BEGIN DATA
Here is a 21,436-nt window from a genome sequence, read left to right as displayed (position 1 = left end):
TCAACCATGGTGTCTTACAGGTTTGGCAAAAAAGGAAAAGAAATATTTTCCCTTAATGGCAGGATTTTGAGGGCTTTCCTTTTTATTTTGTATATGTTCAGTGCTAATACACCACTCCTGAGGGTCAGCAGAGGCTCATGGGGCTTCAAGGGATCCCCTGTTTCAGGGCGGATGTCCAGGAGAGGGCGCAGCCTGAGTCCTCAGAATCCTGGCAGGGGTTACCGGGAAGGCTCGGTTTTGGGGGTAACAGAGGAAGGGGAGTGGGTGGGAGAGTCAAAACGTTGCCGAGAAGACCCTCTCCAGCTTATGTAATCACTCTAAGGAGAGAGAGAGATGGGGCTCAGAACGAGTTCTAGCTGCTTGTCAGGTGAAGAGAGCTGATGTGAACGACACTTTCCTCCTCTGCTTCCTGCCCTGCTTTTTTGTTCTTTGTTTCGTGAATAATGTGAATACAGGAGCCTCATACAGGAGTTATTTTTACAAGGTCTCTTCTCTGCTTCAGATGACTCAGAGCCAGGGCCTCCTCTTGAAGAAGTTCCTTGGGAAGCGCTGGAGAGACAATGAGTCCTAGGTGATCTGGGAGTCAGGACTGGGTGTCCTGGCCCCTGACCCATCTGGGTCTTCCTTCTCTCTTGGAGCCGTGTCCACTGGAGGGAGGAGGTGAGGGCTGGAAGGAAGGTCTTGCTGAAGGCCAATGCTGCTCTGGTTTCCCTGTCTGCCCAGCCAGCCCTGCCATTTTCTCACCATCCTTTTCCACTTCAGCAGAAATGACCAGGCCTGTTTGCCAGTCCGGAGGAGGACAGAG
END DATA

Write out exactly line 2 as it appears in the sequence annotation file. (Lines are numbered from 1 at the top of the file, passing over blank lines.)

TCAACCATGGTGTCTTACAGGTTTGGCAAAAAAGGAAAAGAAATATTTTCCCTTAATGGCAGGATTTTGAGGGCTTTCCTTTTTATTTTGTATATGTTCAGTGCTAATACACCACTCCTGAGGGTCAGCAGAGGCTCATGGGGCTTCAAGGGATCCCCTGTTTCAGGGCGGATGTCCAGGAGAGGGCGCAGCCTGAGTCCTCAGAATCCTGGCAGGGGTTACCGGGAAGGCTCGGTTTTGGGGGTAACAGAGGAAGGGGAGTGGGTGGGAGAGTCAAAACGTTGCCGAGAAGACCCTCTCCAGCTTATGTAATCACTCTAAGGAGAGAGAGAGATGGGGCTCAGAACGAGTTCTAGCTGCTTGTCAGGTGAAGAGAGCTGATGTGAACGACACTTTCCTCCTCTGCTTCCTGCCCTGCTTTTTTGTTCTTTGTTTCGTGAATAATGTGAATACAGGAGCCTCATACAGGAGTTATTTTTACAAGGTCTCTTCTCTGCTTCAGATGACTCAGAGCCAGGGCCTCCTCTTGAAGAAGTTCCTTGGGAAGCGCTGGAGAGACAATGAGTCCTAGGTGATCTGGGAGTCAGGACTGGGTGTCCTGGCCCCTGACCCATCTGGGTCTTCCTTCTCTCTTGGAGCCGTGTCCACTGGAGGGAGGAGGTGAGGGCTGGAAGGAAGGTCTTGCTGAAGGCCAATGCTGCTCTGGTTTCCCTGTCTGCCCAGCCAGCCCTGCCATTTTCTCACCATCCTTTTCCACTTCAGCAGAAATGACCAGGCCTGTTTGCCAGTCCGGAGGAGGACAGAG